How To Become a Flight Nurse: Fasten Your Seatbelt for Lift-off!

Flight nurses are registered nurses (RNs) responsible for taking care of patients while aboard helicopters or airplanes en route to a medical facility where the patient will be treated.

Patients who need to be transported this way are usually trauma patients who are too badly injured that they have to be airlifted using an air ambulance.

These RNs are required to have advanced skills, such as use of endotracheal tube to help the patient breathe mechanically; external pacemakers and cardiac monitors for patients with cardiac conditions; administer drugs to manage pain; and provide critical care.

Get sick to your stomach while flying?

Flight nursing will most certainly bring you to high places.

If you have made a decision early on and want to learn how to become a flight nurse, take the direct route to becoming one, which involves going to nursing school and becoming a RN.

This means that you shouldn’t go flying around one program to another, so lets outline the steps required.

1. Complete high school or GED

Obtain a high school diploma or GED. Make sure you have high ACT or SAT rating.

The admission to nursing school is quite competitive, so make sure that you performed well in your science and math and have high GPA.

2. Decide which college or university to attend

Refer to your state’s nursing board for the approved nursing programs.

3. Take the necessary prerequisites

If you are fresh from high school, you will most probably need to take prerequisites before you can take the actual nursing curriculum.

Take this as opportunity to improve your chance of breezing through admissions.

If you have already earned some credit units prior to this, have you transfer records evaluated for possible crediting to your prerequisites or the RN curriculum.

4. Complete your associates or bachelors degree

Submit your application to the college or university. Refer and have all of your questions clarified by the college counselor.

Evaluate the cost, prerequisite courses, possible level of competition, performance of the school in the licensing exam, and the chance of its graduates to be employed by reputable employers.

5. Obtain a license

After completing your nursing program, you must take and pass the National Commission Licensure Examination-Registered Nurse (NCLEX-RN) to practice your new profession as a registered nurse. Inquire from your state’s nursing board about state-specific requirements.

6. Trauma experience counts

Experience as RN is necessary to become a flight nurse. This will familiarize you with the functions and standard operating procedures in the health care environment.

7. Undertake between 3 and 5 years of experience in critical care

Don’t be complacent after getting hired as RN.

Find and land a nursing job in an intensive care unit (ICU), emergency room (ER) or other critical health care settings because all flight nursing jobs require a minimum experience of 3 to 5 years trauma.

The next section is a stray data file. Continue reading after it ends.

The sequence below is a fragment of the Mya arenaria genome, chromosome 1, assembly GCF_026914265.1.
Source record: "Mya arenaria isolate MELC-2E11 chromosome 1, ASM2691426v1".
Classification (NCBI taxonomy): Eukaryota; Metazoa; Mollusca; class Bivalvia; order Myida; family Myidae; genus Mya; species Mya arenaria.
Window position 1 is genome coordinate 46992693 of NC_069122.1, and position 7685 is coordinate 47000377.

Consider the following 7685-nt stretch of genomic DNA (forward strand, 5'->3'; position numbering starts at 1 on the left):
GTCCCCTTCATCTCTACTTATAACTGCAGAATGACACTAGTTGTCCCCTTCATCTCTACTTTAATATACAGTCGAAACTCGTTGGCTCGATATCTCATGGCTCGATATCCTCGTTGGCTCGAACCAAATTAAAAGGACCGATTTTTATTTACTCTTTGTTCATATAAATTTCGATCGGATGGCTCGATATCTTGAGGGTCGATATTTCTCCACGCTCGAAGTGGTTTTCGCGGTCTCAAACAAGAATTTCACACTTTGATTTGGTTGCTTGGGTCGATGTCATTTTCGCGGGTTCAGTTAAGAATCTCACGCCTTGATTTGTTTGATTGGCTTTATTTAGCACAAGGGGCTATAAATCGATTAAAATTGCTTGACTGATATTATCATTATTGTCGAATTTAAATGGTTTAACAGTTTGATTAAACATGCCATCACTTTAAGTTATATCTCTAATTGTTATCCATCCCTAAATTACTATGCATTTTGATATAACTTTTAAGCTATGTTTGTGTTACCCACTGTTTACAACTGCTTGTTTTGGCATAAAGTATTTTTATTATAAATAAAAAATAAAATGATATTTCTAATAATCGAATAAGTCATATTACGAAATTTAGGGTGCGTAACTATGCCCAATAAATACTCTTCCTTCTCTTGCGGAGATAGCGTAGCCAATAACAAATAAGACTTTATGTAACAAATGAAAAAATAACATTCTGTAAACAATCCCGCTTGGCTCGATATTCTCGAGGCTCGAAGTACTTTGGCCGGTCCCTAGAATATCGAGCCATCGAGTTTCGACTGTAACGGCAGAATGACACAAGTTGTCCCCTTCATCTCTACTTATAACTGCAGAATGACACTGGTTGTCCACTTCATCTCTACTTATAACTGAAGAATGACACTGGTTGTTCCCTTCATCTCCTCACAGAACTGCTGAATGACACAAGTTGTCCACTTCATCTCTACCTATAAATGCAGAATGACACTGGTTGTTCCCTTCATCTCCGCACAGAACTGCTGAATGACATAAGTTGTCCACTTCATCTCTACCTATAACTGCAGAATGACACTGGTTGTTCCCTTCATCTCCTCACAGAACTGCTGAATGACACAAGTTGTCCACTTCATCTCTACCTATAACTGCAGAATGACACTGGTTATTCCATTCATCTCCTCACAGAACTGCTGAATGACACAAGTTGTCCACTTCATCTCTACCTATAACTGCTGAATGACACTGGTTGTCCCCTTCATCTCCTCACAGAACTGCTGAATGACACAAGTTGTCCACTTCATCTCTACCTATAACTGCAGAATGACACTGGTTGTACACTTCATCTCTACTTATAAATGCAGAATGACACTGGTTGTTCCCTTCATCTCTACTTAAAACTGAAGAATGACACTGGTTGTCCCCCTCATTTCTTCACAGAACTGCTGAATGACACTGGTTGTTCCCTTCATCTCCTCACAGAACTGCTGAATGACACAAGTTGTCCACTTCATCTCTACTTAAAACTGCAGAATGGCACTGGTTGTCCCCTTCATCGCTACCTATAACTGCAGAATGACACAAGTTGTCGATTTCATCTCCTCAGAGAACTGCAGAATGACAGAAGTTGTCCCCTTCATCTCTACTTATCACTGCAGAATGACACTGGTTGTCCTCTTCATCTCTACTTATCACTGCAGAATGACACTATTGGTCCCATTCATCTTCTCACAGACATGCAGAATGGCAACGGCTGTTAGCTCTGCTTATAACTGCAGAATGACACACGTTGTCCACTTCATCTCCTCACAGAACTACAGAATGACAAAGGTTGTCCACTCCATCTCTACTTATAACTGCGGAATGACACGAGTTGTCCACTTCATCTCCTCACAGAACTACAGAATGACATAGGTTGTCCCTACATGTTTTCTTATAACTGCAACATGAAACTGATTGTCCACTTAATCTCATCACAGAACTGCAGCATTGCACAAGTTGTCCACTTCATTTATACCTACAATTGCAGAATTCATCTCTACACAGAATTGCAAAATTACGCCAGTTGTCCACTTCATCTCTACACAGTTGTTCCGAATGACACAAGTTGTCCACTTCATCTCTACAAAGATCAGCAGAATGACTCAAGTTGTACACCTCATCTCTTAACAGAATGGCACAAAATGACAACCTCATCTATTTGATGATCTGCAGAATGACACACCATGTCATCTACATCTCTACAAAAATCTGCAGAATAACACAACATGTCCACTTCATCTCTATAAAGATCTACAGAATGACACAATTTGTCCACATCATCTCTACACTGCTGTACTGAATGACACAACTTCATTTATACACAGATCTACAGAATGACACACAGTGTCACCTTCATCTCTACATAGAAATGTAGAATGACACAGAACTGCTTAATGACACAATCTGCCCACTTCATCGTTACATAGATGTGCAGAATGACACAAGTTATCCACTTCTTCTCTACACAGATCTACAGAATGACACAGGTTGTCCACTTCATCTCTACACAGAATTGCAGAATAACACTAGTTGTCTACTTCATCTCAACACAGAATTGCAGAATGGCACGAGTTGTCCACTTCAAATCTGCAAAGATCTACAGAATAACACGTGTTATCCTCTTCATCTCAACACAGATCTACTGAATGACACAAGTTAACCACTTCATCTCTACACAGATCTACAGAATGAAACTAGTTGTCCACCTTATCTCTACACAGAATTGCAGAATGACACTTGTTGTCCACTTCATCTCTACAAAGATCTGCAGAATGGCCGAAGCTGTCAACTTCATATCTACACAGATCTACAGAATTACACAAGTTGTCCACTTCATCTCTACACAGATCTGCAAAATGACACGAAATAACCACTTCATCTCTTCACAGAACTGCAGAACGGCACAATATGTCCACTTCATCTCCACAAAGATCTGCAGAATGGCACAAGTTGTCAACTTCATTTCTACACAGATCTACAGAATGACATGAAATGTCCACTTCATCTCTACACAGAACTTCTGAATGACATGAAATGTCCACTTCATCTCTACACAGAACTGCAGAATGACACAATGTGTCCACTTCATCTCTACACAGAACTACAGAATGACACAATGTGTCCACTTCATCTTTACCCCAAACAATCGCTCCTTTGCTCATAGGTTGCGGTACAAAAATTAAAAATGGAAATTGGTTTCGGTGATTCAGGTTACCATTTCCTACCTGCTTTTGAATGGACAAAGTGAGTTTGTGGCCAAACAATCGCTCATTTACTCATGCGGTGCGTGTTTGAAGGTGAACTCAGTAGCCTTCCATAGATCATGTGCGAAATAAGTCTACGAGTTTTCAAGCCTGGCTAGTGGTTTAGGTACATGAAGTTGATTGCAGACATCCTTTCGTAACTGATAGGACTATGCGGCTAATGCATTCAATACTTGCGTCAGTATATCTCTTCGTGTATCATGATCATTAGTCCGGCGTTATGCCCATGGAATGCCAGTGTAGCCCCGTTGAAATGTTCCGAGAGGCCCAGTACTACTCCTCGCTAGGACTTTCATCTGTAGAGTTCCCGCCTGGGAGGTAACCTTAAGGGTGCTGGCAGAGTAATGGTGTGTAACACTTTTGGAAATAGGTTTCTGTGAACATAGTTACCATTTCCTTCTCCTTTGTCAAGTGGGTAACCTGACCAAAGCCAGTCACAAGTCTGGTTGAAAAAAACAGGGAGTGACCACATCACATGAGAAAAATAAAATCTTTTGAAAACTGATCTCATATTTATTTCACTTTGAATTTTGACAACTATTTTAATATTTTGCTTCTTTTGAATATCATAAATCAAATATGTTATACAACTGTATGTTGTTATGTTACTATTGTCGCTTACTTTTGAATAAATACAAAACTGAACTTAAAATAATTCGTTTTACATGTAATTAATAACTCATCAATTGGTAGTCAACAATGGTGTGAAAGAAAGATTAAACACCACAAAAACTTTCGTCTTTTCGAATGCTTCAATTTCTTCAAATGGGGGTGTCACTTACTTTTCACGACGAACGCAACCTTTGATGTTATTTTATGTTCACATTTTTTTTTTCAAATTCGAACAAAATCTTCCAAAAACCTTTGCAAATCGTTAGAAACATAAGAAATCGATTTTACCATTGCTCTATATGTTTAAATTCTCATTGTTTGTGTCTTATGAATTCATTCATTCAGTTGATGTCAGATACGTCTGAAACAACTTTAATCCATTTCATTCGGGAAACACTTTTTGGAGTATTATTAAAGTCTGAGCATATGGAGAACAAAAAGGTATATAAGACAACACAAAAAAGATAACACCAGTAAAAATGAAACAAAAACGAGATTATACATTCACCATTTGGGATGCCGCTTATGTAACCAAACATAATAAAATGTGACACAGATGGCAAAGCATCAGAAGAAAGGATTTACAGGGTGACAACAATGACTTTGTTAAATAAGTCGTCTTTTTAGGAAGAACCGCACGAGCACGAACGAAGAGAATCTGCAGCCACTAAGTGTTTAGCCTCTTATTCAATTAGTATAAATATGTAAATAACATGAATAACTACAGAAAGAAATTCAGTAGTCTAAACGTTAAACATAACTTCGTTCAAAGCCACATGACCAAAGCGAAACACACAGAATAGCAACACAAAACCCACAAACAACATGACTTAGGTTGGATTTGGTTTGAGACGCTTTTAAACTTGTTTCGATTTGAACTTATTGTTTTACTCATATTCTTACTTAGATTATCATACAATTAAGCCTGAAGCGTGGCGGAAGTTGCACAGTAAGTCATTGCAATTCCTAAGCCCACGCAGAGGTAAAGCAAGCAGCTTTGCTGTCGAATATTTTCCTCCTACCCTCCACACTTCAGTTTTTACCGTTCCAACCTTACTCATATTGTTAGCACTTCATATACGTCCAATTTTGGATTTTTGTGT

8. Take continuing education

To keep your RN license active, you should earn continuing education courses and obtain certificate programs that are associated with your specialty.

9. Comply with requirements

Depending on specifications required by the employer, a flight nurse may be required to have several the appropriate education and training, license, and certifications. Here are some of the typical requirements that an employer will specifically ask for:

a. Education, Training and Experience as RN

  • Completion of a BSN
  • RN license
  • 3 to 5 years of work experience as nurse in critical care department

b. Certifications

  • Neonatal Resuscitation
  • Cardiopulmonary Resuscitation (CPR)
  • Basic Life Support for Healthcare Providers
  • Advanced Cardiac Life Support
  • Mobile Intensive Care
  • Pediatric Advanced Life Support Training
  • Emergency Medical Services
  • c. Specialty Certification
  • Certified Emergency Nurse
  • Certified Flight RN
  • Certification for Adult, Pediatric and Neonatal Critical Care
  • Advanced Trauma and Life Support courses

Of course, not all of the certifications and courses will be required by a potential employer. Inquire from your state’s nursing board and from potential employers for other requirements.

10. Get working

Finally, once you have completed all requirements, it would be high time to apply for the job.

What is it like working in this career?

Flight nurses usually are a part of an aeromedical team of paramedics, doctors, and respiratory practitioners.

They provide critical nursing care to patients in the air ambulance. They ensure that the patient is safe, comfortable, and provided with life-sustaining support.

Their responsibility starts when the patient is wheeled to the plane or helicopter, until the patient is endorsed to the receiving medical facility.

They also take charge of all preparations and planning related to the mission.

A flight RN’s job is not an easy one, but it is one job with many forms of reward.

It most certainly is one of the most economically rewarding fields of nursing.

Its best reward, however, comes in the fact that flight nurses have countless opportunities to save the lives of critically injured or seriously ill people.

These are patients who have the slimmest chance of surviving, and the time element is often very crucial.

A air ambulance RN who is equipped with training, skills and good judgment is often the patient’s only link to life.

Would you be interested in becoming that lifeline? If so, I hope you do and have learned how to become a flight nurse from this article.